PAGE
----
Also, please visit this page for updates to the progress and improvements to the fairness and timeliness of the classification grievance process.


  2. Directive on Classification Grievances
Standardized Job Descriptions

Standardized Job Descriptions

What are Standardized Job Descriptions?

Historically, the vast majority of Public Service positions have had their own, unique job descriptions. A lengthy process of writing a job description and then having it classified had to be completed in almost every case.

More recently, there has been a shift toward using the same job description for more than one position. As this practice evolved, a number of terms were used to describe it, including: collective work descriptions, generic work descriptions, and standardized job descriptions.

On 1 July 2015, Treasury Board issued a new Directive on Classification, which places greater emphasis upon the use of standardized job descriptions in the Public Service. In fact, the Directive states that managers are responsible for implementing appropriate standardized job descriptions, wherever possible.1

Standardized job descriptions are similar to other job descriptions; however, they are designed to encompass a large number of positions, where employees carry out the same work in the same organizational context, but in different parts of a department.

The Directorate of Civilian Classification and Organization within the Department of National Defence evaluates the use and appropriateness of standardized job descriptions and ensures that job descriptions remain current. However, managers are still required to regularly review standardized job descriptions linked to positions under their purview to ensure they match the work performed by their employees2. There is, however, no mandatory timeframe governing the frequency of such reviews.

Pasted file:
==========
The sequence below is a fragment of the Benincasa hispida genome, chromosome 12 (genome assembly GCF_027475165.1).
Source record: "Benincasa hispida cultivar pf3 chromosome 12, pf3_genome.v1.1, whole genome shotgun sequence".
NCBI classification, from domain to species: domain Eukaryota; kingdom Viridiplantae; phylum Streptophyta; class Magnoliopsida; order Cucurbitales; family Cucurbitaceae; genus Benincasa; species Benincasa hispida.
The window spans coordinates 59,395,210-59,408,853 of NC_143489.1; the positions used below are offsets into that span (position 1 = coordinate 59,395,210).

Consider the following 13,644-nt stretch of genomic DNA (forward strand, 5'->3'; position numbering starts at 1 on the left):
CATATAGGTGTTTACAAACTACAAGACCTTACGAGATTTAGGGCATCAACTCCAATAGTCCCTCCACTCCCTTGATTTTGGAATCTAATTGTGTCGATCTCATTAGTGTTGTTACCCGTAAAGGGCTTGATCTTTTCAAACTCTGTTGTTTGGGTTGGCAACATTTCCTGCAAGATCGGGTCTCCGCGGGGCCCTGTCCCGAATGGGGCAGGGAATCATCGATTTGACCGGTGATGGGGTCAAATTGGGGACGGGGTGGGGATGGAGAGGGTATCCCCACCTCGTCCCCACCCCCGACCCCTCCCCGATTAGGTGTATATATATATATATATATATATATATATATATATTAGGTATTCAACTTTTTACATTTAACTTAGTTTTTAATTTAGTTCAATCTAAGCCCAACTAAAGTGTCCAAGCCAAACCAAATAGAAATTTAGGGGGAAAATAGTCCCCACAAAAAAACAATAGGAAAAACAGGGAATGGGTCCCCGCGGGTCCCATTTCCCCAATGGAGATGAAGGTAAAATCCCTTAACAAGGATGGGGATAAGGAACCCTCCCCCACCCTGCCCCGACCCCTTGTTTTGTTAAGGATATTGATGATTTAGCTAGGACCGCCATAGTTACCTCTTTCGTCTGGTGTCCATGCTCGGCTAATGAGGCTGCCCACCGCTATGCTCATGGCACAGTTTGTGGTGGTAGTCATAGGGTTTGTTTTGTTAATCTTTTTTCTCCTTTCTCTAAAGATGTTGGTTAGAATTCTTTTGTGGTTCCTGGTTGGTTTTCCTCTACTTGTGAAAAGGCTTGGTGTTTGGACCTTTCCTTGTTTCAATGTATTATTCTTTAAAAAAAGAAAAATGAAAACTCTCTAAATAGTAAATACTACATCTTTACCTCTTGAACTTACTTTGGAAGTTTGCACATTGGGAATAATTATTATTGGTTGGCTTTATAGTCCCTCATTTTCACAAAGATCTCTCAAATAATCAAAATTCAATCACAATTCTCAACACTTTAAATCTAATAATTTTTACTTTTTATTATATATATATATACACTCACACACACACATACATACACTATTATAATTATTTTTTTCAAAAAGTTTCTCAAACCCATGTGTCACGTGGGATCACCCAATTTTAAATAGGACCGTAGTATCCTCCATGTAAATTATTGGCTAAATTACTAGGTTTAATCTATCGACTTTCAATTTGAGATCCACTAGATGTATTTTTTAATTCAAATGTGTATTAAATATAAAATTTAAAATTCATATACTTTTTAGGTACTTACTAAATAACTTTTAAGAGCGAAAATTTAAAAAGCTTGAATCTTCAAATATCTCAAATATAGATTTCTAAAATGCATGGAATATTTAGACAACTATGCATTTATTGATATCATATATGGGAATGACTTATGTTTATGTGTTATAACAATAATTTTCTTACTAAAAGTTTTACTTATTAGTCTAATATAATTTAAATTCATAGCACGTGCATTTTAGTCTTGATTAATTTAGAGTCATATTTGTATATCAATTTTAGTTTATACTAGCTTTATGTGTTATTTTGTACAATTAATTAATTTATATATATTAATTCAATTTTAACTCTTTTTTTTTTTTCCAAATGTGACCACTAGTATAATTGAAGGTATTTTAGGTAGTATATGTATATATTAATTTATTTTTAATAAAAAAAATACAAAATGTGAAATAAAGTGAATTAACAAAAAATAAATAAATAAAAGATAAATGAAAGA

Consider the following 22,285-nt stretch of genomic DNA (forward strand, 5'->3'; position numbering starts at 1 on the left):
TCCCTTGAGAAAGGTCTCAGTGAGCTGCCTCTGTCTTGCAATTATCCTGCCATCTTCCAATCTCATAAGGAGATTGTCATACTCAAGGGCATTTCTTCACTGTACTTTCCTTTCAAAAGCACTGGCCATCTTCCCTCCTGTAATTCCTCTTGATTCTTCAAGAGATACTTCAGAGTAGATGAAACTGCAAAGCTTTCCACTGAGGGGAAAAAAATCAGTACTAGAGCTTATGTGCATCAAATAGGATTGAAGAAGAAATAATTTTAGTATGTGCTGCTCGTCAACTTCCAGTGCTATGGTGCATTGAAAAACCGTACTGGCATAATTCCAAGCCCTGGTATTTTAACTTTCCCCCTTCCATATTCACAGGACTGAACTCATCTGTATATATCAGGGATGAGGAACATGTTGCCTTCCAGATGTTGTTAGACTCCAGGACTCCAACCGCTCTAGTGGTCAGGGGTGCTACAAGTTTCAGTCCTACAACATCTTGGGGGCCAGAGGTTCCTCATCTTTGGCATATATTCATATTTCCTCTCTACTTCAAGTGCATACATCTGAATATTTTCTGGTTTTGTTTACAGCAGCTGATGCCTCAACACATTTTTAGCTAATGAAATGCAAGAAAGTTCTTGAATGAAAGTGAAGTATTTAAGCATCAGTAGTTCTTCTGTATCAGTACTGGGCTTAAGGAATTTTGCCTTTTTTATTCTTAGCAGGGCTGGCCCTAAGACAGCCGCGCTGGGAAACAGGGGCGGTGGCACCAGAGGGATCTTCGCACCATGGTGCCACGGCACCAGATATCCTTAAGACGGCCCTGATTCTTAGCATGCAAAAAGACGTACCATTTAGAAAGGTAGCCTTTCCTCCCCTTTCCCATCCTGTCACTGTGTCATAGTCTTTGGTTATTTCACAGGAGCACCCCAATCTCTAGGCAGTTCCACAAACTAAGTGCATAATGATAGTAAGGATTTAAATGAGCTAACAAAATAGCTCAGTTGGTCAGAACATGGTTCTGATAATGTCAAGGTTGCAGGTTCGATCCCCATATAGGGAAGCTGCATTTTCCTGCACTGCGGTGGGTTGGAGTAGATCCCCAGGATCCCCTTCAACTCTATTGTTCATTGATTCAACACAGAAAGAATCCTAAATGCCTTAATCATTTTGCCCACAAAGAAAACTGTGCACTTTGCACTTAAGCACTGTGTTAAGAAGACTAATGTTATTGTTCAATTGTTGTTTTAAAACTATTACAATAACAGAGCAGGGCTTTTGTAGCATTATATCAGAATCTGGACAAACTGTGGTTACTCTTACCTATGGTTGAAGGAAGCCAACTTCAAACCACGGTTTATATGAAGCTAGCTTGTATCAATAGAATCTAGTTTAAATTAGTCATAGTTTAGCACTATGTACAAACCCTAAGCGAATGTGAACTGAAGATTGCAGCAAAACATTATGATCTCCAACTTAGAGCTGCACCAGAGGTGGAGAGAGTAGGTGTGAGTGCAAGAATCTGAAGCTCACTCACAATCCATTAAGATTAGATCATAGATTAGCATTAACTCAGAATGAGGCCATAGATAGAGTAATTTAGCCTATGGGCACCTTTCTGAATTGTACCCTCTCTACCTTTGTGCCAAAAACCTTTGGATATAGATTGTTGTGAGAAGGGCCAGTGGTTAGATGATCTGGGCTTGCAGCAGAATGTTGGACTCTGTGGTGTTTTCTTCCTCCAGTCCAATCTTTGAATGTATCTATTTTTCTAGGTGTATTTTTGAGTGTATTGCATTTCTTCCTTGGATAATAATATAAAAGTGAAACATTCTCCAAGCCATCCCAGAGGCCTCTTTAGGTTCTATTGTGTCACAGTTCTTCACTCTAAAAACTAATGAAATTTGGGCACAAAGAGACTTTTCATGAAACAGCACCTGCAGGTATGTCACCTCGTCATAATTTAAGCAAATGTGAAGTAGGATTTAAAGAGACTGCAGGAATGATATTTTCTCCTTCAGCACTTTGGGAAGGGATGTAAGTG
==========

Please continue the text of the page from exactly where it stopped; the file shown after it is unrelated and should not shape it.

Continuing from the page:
The department has committed to increasing the use and number of standardized job descriptions. There are approximately 24,000 civilian positions in the Department of National Defence. Currently, there are over 11,000 unique job descriptions and nearly 400 standardized job descriptions. Standardized job descriptions can be found in the departmental Civilian Job Library, on The Defence Team Intranet3.


  1. Directive on Classification  
  2. Directive on Classification  
  3.  - Available only from the Defence Wide Area Network (DWAN)
Cyclical Job Description Reviews

Cyclical Job Description Reviews

Cyclical Job Description Reviews

On 1 July 2015, the Treasury Board of Canada Secretariat issued a new Directive on Classification, which states that organizations must ensure “job descriptions are reviewed within a reasonable time frame (preferably in five (5) year cycles).”

At the Department of National Defence, managers are required to verify how up-to-date the job descriptions are for the positions they manage on three occasions: “a) prior to any staffing action; b) when there is a change in duties or in reporting relationship; and c) at a minimum once every 5 years as long as the position is occupied.”1 The department has committed to reducing the number of job descriptions that have not been reviewed in the past 5-10 years for encumbered positions.

The Directorate of Civilian Classification and Organization monitors job descriptions through the Human Resources Management System. They also produce status reports that are provided to senior management on a regular basis. As of June 2016, approximately 59% of job descriptions were overdue for their cyclical review. Using these reports, managers are expected to prioritize job description reviews and, where appropriate, use standardized job descriptions.

Delays in the cyclical review of civilian job descriptions have been raised as a concern by civilian employees during this Office’s outreach visits. Many job descriptions are reported as being out-of-date or as not reflecting the reality of the work being completed.

Should you feel that your job description does not reflect the work assigned to you, or the duties performed by you, the first step is for you to engage your supervisor in a discussion about your job description. If you have additional questions or concerns, or would simply like more information, please contact us.

To learn more about standardized job descriptions, please click here.


  1. DCCO BULLETIN No. 19 Position Life-Cycle – note: this bulletin is currently under review due to recent changes in TBS Directive on Classification.